but how are you reading the narrow band sensors ?
since they are very non-linear if you just remap the 0 to 1 volt on a linear scale and average out the measurements I don't think this give you any idea if it's really running lean, rich or stoich
are you looking for reversal between lean and rich reading at a maximum interval to declare the engine running stoich ? (and if no reversal happen after the set amount of time then it is rich or lean)
do you have real world sensor output on a graph ? that would be interesting !
for the calibration, yes I have access to the gases because I have a very well furnished hacker space =)
I read about the LC-1 and the "wbo2" controller and I do not believe they are accurate, sure they show numbers and come in a pretty case but I just don't think they are accurate enough for an engine management sensors, if you read the extremely interesting document about the "Precision Wideband Controller" http://www.megamanual.com/PWC/index.htm
they say that you have to very accurately maintain and measure the temperature of the sensor using the heater, and also output with the sensor signal a "margin of error" signal for when the temperature goes to uncorrectable values (ice water splashing on the exhaust, or engine running more than 800 C )
also you have to apply current to the oxygen pump so the cell stays at 0.450V and it is the current value required to do that, that you read to get the air/fuel ration, and this current change for the same AFR if the cell is at a different temperature
I just don't think the LC-1 or the WBO2 controllers have all that working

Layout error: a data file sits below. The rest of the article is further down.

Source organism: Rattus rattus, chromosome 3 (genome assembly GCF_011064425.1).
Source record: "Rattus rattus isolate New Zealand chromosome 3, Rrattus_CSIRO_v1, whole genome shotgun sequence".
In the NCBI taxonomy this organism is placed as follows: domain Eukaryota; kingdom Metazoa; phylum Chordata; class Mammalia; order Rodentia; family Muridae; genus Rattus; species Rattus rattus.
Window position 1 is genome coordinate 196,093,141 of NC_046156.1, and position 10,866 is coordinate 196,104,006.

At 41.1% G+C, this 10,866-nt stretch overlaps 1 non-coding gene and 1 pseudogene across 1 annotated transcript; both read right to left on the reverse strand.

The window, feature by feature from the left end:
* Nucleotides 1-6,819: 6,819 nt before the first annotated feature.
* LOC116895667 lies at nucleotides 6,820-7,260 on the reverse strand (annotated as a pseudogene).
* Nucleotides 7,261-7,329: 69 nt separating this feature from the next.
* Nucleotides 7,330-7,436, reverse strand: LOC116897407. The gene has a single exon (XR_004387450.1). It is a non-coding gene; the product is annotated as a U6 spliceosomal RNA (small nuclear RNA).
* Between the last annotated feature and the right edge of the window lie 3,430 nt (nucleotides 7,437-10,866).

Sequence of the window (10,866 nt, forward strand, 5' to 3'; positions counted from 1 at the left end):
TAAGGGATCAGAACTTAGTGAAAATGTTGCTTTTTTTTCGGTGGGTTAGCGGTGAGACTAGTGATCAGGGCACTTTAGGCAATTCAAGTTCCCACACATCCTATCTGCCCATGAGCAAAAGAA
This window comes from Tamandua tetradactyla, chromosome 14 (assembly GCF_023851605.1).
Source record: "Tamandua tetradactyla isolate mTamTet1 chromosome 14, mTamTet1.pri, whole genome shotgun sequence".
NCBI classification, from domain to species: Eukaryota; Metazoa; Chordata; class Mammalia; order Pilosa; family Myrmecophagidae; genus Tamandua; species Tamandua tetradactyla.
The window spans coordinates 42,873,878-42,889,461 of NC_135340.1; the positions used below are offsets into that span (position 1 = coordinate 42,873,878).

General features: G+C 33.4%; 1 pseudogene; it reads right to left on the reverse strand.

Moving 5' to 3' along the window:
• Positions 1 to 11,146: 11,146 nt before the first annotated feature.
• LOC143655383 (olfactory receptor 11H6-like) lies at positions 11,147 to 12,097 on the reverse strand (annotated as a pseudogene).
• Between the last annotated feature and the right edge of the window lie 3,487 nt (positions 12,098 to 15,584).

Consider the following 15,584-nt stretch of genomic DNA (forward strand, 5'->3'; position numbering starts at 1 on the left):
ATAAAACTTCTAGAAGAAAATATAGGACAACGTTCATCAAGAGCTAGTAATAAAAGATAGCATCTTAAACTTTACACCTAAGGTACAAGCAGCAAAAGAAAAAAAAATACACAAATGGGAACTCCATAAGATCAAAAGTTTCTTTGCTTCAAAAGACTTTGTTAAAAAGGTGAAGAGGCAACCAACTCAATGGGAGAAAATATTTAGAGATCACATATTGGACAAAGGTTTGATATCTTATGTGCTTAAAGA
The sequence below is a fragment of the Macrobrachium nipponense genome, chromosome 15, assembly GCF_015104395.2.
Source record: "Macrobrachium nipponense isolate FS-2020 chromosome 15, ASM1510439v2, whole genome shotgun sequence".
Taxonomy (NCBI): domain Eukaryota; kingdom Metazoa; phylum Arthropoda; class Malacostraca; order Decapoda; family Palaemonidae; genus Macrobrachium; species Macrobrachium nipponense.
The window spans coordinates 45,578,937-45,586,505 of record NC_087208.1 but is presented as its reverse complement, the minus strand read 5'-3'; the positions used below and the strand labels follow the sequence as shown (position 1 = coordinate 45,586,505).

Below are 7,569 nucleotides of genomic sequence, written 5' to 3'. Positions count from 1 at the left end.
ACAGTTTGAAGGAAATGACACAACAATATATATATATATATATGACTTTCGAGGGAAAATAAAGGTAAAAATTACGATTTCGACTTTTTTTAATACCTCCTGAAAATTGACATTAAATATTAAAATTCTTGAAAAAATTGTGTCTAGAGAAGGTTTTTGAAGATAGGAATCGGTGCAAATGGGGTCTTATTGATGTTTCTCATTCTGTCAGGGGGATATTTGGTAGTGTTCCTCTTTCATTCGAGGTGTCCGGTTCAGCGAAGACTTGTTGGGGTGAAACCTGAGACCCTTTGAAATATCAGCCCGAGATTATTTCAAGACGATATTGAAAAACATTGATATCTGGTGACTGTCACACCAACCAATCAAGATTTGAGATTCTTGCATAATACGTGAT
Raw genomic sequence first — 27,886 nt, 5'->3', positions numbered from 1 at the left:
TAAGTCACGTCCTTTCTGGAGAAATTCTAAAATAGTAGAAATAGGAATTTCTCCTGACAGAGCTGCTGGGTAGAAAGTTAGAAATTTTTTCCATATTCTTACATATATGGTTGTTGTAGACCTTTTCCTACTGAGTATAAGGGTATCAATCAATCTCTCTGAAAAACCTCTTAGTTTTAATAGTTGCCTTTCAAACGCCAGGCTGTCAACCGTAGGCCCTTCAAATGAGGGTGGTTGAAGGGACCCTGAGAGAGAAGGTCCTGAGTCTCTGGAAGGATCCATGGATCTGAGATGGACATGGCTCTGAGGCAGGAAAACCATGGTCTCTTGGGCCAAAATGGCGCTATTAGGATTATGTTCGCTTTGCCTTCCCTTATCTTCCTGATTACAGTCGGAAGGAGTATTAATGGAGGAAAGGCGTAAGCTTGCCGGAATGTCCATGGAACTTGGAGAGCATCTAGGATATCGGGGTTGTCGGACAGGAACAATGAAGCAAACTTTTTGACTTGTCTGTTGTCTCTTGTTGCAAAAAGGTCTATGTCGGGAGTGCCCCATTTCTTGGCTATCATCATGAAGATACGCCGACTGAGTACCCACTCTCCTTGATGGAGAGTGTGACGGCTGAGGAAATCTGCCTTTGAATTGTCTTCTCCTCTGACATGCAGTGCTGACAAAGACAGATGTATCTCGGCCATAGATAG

you can get just the LC-1 controller with no display and no sensor that would be useful and almost cost effective but it's not good enough (or at least innovate motorsports isn't proving it's doing what it has to do to get accurate readings)
so we have to start over !
for starters, the LC-1 that my friend bought from IM themselves, doesn't come calibrated, they have a crude auto calibration, but I don't believe it works for better than 15% accuracy
good enough for the bling that an AFR gauge is but not for any kind of serious engine management
also I didn't say the Bosch 4.2 is a bad sensor but (and I can't find out where, right now) I read somewhere that the 4.9 was more tolerant of having high pressure exhaust gas blown on it, for example on the RB26 the oxygen sensor plug is right after the turbo outlet and right at the apex of a 90 degree turn in the pipe so the full blow of the exhaust is bearing down on the sensor , surely that would need a LSU4.9 to be accurate if what I read is true